by Dcn. John LaMar
“I tell you the truth, unless a kernel of wheat falls to the ground and dies, it remains only a single seed. But if it dies, it produces many seeds.” John 12:24
Ask any farmer and he will tell you that it is all about the “yield.” The planting of seed in the ground brings the harvest, the reaping of the bounty produced by the yield that each individual seed will give. Scientist work continually to engineer healthier, stronger plants and trees that produce ever greater yields against the investment of each seed or sapling. Jesus illustrated a great principle using the analogy of a grain of wheat. A grain of wheat planted in the ground dies, but in its dying it produces a blade, then an ear and finally the harvest.
Consider the sacrificial death of Christ on the cross, his burial and his glorious resurrection after three days in the tomb. Jesus is the lone kernel of wheat that was put into the ground that would give life to all those who would follow him. That proto kernel of wheat produced an important yield made up of his apostles and the other disciples. These in turn would go out into the world and produce yields of their own by the power of the Holy Spirit and through the meritorious death of Christ.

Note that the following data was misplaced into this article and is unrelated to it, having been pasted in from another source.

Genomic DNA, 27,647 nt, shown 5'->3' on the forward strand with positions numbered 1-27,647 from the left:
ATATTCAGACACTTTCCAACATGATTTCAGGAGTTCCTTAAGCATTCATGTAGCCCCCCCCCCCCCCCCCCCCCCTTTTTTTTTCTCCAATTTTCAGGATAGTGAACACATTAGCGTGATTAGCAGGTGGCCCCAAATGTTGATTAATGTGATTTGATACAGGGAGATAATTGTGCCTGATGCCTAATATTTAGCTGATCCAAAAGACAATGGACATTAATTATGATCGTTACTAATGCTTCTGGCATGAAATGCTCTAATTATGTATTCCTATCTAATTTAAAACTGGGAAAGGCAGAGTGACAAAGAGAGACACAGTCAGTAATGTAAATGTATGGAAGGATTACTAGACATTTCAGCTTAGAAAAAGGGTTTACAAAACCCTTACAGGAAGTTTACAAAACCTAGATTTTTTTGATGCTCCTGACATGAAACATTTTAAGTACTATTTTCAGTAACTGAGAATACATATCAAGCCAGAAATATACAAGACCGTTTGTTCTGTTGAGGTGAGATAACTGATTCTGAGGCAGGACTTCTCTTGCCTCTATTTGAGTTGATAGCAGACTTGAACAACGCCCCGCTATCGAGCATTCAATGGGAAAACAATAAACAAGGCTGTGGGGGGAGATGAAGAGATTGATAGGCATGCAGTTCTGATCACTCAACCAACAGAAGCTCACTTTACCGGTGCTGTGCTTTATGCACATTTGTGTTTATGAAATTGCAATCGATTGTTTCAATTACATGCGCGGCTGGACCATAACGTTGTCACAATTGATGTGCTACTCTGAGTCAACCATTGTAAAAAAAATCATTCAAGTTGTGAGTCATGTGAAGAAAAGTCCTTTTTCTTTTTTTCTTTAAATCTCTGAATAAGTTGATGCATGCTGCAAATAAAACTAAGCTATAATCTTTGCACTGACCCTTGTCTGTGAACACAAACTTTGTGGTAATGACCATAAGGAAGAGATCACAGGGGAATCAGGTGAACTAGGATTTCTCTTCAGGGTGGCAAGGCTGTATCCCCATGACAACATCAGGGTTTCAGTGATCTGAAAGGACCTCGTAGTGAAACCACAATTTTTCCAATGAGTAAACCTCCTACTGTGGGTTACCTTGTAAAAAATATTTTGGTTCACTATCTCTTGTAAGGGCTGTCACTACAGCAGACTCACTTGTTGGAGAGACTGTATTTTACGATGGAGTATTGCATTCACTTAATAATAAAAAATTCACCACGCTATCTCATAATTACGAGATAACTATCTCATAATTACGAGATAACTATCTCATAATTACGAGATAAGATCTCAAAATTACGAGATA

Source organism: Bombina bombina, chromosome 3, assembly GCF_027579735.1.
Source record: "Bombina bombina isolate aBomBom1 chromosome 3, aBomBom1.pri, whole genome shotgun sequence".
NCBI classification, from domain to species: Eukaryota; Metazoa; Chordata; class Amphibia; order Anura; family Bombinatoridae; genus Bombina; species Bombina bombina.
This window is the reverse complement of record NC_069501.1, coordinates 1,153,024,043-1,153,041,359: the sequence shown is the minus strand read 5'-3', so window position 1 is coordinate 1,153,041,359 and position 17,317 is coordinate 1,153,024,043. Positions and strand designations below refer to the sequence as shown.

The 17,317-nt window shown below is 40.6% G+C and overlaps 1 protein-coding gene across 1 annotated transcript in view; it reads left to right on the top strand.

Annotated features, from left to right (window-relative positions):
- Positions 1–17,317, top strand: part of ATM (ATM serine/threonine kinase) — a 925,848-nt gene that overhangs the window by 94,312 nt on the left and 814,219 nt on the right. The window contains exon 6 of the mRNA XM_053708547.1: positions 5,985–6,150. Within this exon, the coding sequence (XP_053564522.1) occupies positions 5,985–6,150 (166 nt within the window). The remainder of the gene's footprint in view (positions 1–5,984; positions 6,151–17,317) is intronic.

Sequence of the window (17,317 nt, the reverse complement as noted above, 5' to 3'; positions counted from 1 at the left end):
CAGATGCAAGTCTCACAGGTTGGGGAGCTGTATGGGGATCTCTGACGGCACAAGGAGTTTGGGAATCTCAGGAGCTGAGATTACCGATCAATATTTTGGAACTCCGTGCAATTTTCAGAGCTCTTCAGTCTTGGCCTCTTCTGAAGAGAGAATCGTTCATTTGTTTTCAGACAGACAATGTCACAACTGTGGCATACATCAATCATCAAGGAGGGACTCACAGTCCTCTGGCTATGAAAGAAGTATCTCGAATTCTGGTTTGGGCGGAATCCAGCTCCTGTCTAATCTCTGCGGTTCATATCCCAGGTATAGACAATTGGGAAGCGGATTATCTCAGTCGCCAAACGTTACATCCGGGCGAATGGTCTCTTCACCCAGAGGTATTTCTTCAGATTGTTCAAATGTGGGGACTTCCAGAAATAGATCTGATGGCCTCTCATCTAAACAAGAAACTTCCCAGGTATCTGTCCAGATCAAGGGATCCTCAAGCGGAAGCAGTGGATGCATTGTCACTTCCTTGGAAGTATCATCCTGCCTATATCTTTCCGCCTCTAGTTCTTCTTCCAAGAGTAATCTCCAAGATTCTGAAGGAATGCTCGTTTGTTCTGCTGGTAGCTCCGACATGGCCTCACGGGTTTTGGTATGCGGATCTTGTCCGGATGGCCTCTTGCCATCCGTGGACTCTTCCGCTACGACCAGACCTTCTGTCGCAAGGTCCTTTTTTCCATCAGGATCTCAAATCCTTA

These first century disciples, and all those who would follow them, had to “die to themselves” that they might live for Christ and his kingdom. It was the second century apologist, Tertullian who said, “The blood of the martyrs is seed of Christians (the church).” How true the saying is. We, as individual and corporate members of the body of Christ, are inheritors of the Church that was born under the frequent cycles of great Roman persecutions that saw many Christian men and women professing Christ openly and boldly that they might be martyred for the sake of Christ.
How sad it is to see that so many Christians becoming so caught up in the belief that it is to our benefit and well-being that we have modern conveniences to make our lives easier, that we be quick to access every form of medication available to ease our stress, anxieties and fears that come from living in such a fast-paced and often frightening world. We readily eschew the idea of having to “do without” in a culture that thrives on consumerism and instant gratification. However, now is the time, more than ever, that we begin our Lenten journey following the ancient path of regular self-examination, repentance and yes, when desired, partaking of the sacrament of reconciliation. During this season’s Lenten journey let us commit ourselves to be the kernel of wheat that willingly and sacrificially falls to the ground that it may produce a mighty and blessed yield for the sake of Christ and his kingdom.
Dcn. John ministers at Trinity Anglican Church